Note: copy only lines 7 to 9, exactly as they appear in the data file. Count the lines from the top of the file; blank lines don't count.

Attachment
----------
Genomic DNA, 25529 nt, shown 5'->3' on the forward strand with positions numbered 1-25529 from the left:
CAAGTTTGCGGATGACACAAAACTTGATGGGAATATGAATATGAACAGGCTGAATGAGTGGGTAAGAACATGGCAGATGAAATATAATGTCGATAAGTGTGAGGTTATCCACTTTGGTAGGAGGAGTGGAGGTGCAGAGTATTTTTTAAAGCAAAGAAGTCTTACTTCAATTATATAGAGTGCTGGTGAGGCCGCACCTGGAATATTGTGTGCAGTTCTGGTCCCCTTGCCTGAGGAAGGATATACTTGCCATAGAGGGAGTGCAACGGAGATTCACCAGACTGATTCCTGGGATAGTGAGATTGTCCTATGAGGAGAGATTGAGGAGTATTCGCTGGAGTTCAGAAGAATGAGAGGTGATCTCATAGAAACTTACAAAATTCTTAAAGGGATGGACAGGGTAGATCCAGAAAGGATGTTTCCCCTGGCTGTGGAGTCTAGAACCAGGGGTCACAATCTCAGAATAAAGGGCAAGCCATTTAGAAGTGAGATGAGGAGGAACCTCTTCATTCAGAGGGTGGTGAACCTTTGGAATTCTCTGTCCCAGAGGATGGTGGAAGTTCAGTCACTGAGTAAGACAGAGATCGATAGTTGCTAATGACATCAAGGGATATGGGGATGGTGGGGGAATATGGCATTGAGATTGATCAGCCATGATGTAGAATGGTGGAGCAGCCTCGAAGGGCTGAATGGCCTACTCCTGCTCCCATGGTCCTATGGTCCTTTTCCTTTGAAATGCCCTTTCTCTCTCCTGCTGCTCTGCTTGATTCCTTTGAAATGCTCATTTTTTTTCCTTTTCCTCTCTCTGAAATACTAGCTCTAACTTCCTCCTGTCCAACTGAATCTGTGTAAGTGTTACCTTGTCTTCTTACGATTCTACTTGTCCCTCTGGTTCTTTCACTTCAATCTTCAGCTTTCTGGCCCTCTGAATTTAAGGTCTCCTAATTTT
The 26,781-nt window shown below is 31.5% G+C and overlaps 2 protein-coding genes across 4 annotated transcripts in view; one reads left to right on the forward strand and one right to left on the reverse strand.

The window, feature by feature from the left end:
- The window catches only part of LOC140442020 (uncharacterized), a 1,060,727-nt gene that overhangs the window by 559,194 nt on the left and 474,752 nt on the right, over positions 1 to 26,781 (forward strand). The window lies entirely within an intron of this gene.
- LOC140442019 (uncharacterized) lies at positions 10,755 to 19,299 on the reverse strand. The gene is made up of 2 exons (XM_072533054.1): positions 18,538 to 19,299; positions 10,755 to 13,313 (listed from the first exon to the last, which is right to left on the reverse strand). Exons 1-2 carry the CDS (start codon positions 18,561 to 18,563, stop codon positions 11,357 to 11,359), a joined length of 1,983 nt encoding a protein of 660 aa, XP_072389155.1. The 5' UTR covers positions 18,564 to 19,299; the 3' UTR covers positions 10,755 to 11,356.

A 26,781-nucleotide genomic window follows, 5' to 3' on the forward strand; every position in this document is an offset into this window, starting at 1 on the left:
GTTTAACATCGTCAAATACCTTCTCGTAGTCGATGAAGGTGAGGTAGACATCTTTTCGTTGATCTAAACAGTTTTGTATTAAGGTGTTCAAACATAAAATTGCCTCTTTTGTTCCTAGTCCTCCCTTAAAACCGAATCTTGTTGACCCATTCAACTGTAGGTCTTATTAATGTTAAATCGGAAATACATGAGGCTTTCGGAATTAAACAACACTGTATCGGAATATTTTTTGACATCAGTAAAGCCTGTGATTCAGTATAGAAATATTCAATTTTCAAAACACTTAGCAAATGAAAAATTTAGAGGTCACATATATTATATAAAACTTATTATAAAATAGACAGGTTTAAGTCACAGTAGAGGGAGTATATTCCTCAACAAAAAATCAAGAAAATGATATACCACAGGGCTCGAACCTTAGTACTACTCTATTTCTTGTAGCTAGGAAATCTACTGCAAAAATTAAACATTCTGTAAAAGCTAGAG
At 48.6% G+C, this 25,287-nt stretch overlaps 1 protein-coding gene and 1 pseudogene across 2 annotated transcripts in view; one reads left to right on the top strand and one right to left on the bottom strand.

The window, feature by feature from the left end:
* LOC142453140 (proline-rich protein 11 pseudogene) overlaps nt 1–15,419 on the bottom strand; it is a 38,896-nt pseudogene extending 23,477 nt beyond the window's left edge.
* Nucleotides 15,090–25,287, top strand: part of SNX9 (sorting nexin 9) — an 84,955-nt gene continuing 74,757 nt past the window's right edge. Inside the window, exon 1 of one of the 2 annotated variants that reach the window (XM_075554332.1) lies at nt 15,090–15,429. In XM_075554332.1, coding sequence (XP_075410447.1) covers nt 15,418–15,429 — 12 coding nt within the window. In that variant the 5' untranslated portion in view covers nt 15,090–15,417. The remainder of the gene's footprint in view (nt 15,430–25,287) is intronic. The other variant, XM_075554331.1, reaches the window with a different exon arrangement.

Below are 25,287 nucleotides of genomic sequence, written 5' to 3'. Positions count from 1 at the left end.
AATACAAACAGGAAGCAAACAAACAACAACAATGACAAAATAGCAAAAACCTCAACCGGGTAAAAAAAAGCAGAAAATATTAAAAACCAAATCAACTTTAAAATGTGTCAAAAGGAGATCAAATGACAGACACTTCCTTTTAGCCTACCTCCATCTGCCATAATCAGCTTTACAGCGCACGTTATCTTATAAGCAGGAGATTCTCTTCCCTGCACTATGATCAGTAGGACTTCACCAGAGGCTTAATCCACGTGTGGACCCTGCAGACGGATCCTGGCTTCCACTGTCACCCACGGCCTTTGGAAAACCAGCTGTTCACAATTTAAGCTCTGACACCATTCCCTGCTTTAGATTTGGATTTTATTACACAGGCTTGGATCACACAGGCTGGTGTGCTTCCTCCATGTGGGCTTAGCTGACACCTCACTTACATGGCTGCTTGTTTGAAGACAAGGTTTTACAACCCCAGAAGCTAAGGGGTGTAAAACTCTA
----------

A 26,781-nucleotide genomic window follows, 5' to 3' on the forward strand; every position in this document is an offset into this window, starting at 1 on the left:
GTTTAACATCGTCAAATACCTTCTCGTAGTCGATGAAGGTGAGGTAGACATCTTTTCGTTGATCTAAACAGTTTTGTATTAAGGTGTTCAAACATAAAATTGCCTCTTTTGTTCCTAGTCCTCCCTTAAAACCGAATCTTGTTGACCCATTCAACTGTAGGTCTTATTAATGTTAAATCGGAAATACATGAGGCTTTCGGAATTAAACAACACTGTATCGGAATATTTTTTGACATCAGTAAAGCCTGTGATTCAGTATAGAAATATTCAATTTTCAAAACACTTAGCAAATGAAAAATTTAGAGGTCACATATATTATATAAAACTTATTATAAAATAGACAGGTTTAAGTCACAGTAGAGGGAGTATATTCCTCAACAAAAAATCAAGAAAATGATATACCACAGGGCTCGAACCTTAGTACTACTCTATTTCTTGTAGCTAGGAAATCTACTGCAAAAATTAAACATTCTGTAAAAGCTAGAG
At 48.6% G+C, this 25,287-nt stretch overlaps 1 protein-coding gene and 1 pseudogene across 2 annotated transcripts in view; one reads left to right on the top strand and one right to left on the bottom strand.